(Bloomberg) -- Nigeria’s inflation rate climbed for a 16th consecutive month in April, driven by a threefold increase in electricity tariffs and higher transport costs.

The upward march raises the prospect of another interest-rate hike when the central bank’s monetary policy committee meets next week. It’s already lifted borrowing costs to a record high to curb price growth and boost the naira.

The annual inflation rate inched up slightly to 33.7% from 33.2% in March, the National Bureau of Statistics said Wednesday in a statement published on its website. That was lower than the median estimate of eight economists in a Bloomberg survey of 34.2%.

The data suggests inflation may peak in June, Rand Merchant Bank’s Oyinkansola Samuel and Usoro Essien said in a research note.

Core inflation, which excludes farm produce and energy costs, quickened to 26.8% from 25.9% and food price growth accelerated to 40.5% in April from 40% a month earlier. 

Nigeria, which has the world’s second-largest poor population after India, bumped up energy prices to 225 naira (15 US cents) per kilowatt hour from 68 naira in April for 15% of mostly urban consumers, before reducing them by 8% earlier this month. The increase triggered protests by labor unions to demand a reversal of the hike.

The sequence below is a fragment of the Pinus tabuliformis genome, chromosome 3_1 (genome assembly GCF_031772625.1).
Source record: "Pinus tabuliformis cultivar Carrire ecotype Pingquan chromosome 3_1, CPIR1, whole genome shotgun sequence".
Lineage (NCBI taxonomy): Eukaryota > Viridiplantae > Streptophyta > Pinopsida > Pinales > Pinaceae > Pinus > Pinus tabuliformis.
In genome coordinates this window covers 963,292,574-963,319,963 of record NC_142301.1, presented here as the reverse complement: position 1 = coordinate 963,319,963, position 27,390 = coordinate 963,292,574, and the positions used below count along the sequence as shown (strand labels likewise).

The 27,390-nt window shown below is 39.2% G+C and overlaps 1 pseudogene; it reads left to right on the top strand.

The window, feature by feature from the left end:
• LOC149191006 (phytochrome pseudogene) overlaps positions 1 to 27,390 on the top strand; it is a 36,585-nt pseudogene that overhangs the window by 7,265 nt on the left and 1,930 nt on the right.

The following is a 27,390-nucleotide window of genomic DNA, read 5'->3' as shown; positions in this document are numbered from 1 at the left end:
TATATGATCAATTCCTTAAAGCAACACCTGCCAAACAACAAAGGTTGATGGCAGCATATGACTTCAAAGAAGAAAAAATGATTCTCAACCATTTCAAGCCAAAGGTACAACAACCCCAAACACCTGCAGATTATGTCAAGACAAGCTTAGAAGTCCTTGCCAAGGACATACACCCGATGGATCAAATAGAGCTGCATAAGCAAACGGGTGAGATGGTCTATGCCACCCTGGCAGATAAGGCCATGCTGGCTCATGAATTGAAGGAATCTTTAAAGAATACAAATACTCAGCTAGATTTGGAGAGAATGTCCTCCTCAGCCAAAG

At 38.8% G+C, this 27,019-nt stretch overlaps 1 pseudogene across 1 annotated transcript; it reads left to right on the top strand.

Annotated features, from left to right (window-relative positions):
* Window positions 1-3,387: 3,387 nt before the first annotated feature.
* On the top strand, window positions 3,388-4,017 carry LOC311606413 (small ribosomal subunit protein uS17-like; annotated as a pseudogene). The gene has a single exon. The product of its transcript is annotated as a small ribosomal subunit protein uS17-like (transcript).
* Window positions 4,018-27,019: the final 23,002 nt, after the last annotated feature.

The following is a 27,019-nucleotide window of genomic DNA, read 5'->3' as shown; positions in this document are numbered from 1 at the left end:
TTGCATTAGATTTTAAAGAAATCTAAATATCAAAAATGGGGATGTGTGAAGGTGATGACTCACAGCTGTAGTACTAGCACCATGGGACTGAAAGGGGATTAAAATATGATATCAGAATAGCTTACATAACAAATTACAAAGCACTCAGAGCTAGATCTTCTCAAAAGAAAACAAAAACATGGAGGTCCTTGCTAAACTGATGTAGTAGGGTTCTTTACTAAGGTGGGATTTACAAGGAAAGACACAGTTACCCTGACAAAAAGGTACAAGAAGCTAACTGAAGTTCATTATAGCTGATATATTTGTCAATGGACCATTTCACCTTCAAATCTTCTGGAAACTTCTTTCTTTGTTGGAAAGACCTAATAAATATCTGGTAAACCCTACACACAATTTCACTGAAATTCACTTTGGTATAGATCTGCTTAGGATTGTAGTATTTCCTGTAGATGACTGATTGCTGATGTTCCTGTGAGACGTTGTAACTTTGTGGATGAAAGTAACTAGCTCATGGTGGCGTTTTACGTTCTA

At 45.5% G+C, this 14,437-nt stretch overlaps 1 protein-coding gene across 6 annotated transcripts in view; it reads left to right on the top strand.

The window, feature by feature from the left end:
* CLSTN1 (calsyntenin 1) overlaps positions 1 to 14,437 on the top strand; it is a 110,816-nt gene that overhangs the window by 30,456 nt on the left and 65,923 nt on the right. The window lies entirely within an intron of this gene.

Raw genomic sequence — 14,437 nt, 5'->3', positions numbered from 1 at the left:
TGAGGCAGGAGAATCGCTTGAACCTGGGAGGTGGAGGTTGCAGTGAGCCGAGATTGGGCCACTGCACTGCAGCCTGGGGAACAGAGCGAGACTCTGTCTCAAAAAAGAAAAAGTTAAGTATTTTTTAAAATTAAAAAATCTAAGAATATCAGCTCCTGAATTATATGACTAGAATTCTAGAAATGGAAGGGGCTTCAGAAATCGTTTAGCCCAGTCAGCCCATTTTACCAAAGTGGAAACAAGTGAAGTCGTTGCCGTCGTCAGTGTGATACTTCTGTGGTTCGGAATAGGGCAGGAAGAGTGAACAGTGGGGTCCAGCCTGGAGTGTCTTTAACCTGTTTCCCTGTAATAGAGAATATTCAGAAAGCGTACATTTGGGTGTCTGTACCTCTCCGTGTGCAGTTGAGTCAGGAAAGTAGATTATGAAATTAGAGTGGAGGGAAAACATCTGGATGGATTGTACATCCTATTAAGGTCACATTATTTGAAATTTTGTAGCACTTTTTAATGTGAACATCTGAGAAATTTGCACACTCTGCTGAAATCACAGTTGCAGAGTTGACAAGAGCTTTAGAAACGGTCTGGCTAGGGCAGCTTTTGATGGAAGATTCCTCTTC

The highest inflation rate in 28 years, along with expectations that it will rise further partly because of renewed weakness in the naira over the past month, will likely persuade the MPC to hike borrowing costs at its May 20-21 meeting. 

“Taking into consideration the latest inflation print, we expect a token hike in the monetary policy rate by 100-200 basis points at the next meeting,” Samuel and Essien said. The committee raised the benchmark rate by 600 basis points in the first quarter to 24.75%.

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Governor Olayemi Cardoso said earlier this week that interest rates will remain high for as long as necessary to tame inflation. The policy meeting will take place a week before President Bola Tinubu marks his first year in office.

--With assistance from Simbarashe Gumbo.

(Updates with analysts’ comments in paragraph four and eight)

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